Beginning next week, anyone arriving in Canada at one of its many land borders will need to show a recent negative COVID-19 test.
Prime Minister Justin Trudeau announced Tuesday that anyone who shows up at a land border with the U.S. will be required to have taken a COVID-19 test 72 hours before seeking entry.
The new measures will kick in on Feb. 15. However, lack of a negative test won’t necessarily prevent people from entering the country.
Should Canadians or permanent residents not be able to provide that test result, they could face “severe penalties,” including fines of up to $3,000 per person. Trudeau said his government will also be implementing new measures to ensure “extensive follow up by Health Canada” to ensure they are getting tested and properly quarantining.
“It’s not legal to refuse entry to a Canadian who wants to come home. That’s the major difference between land borders and air borders. You can prevent someone from boarding a flight in Miami or elsewhere, you can’t prevent someone standing at a land border crossing from coming into Canada, because technically they’re already on Canadian soil,” he told reporters from Ottawa.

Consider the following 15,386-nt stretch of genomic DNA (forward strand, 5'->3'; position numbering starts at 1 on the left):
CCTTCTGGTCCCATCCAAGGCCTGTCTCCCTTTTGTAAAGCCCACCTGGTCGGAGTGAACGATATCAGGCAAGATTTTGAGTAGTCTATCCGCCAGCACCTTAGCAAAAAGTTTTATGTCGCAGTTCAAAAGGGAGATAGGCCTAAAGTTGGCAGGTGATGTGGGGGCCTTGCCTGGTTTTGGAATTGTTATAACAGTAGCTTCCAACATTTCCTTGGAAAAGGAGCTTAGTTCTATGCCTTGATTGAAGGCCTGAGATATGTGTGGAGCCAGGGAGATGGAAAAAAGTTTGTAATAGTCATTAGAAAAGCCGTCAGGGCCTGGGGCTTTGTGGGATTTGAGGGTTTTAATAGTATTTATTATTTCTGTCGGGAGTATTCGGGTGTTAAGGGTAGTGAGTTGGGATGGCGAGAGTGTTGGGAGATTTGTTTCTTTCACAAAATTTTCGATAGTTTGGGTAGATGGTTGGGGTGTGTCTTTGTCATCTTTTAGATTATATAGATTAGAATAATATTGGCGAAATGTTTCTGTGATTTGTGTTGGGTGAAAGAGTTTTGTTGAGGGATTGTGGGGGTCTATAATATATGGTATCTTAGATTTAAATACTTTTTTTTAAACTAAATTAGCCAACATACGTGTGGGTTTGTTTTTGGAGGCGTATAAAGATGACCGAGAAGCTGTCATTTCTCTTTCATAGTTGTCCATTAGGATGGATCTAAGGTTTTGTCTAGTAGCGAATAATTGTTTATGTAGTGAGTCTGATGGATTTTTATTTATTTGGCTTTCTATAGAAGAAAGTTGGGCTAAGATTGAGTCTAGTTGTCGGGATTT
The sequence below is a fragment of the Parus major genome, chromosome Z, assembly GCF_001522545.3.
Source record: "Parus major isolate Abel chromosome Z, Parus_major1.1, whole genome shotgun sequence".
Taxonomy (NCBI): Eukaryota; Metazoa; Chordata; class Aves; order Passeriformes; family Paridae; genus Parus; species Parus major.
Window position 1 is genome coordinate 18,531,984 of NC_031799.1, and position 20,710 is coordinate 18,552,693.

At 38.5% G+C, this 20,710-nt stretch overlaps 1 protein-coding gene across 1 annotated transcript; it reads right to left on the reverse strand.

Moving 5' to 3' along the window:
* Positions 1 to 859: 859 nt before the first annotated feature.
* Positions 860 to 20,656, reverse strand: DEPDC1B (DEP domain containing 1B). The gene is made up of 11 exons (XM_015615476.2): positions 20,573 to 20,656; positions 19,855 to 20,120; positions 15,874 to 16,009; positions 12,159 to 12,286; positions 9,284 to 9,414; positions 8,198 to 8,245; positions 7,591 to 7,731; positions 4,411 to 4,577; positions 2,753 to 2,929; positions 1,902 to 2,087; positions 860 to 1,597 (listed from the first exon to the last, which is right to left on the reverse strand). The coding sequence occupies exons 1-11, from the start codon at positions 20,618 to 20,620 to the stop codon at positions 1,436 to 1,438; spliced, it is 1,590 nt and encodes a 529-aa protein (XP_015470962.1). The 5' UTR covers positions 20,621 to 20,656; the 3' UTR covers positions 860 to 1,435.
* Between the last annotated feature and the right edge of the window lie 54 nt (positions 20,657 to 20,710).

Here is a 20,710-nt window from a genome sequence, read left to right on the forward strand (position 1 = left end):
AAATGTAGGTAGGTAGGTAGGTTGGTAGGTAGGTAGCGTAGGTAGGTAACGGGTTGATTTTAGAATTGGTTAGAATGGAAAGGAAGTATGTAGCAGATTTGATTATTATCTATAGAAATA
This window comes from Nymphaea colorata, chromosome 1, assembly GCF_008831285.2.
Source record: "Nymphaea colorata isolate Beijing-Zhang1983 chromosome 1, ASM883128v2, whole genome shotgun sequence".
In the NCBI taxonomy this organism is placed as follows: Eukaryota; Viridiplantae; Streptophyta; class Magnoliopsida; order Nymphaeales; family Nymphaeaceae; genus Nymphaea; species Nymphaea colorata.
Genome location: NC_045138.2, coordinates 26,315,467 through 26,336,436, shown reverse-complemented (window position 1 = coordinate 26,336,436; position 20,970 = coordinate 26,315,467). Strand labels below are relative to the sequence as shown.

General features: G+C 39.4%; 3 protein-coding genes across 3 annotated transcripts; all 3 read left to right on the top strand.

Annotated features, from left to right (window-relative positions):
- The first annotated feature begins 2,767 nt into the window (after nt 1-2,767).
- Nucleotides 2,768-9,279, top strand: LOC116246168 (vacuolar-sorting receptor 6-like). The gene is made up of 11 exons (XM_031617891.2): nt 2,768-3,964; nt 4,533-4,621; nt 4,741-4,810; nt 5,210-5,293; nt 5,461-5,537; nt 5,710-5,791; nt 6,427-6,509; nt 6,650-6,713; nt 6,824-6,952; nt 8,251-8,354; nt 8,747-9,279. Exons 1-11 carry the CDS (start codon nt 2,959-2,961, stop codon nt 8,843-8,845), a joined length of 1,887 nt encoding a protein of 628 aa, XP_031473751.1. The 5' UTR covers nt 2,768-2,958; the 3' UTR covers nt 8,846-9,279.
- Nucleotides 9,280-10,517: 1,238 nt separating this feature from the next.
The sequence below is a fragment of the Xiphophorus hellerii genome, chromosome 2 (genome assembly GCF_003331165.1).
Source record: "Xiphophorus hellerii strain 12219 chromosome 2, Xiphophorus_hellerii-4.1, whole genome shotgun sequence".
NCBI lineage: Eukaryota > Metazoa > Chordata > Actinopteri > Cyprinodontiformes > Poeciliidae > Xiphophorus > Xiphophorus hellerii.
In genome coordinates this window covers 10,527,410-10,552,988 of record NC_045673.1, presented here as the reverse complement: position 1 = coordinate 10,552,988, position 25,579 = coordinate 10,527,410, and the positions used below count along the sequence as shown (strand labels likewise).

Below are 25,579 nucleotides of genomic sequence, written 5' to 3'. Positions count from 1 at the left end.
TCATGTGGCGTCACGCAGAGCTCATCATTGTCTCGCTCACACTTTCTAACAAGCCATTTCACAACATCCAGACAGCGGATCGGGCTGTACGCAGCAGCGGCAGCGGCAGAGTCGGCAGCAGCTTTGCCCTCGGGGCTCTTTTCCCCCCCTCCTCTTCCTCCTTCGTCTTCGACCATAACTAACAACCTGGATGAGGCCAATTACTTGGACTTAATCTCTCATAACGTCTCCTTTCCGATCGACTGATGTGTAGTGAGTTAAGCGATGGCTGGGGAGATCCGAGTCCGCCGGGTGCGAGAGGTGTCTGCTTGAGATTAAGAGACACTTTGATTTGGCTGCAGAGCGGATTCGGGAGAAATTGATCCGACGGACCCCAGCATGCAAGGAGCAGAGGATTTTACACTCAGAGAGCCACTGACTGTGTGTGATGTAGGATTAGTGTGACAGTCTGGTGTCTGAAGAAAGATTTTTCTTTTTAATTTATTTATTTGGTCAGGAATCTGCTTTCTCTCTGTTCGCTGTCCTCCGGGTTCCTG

“These will be more measures we’re putting forward, but as of next Monday, people who show up at a Canadian land border on nonessential travel — like returning snowbirds — will be required to show a negative COVID-19 test.”
The Canada-U.S. border has been closed to non-essential travel since last March.
The government has hinted at more stringent travel restrictions at land crossings in recent days.
Public Safety Minister Bill Blair suggested Friday that the testing measures — though not officially announced at the time — would not apply to truckers “to ensure supply chains, essential services, and support for critical infrastructure” were unharmed.
He directed some of his comments at Canadian snowbirds, who have escaped to sunnier American destinations during the winter, albeit still within a pandemic.
“I want to assure them that the measures we’re putting in place are for their protection, and for the protection of their friends, families and communities, to keep them safe,” he said.
“They’re intended to be workable and to protect Canadians.”
Regardless of the rule change, Blair said all returning Canadians would still be required to abide by the quarantine measures laid out — and recently intensified — by the government.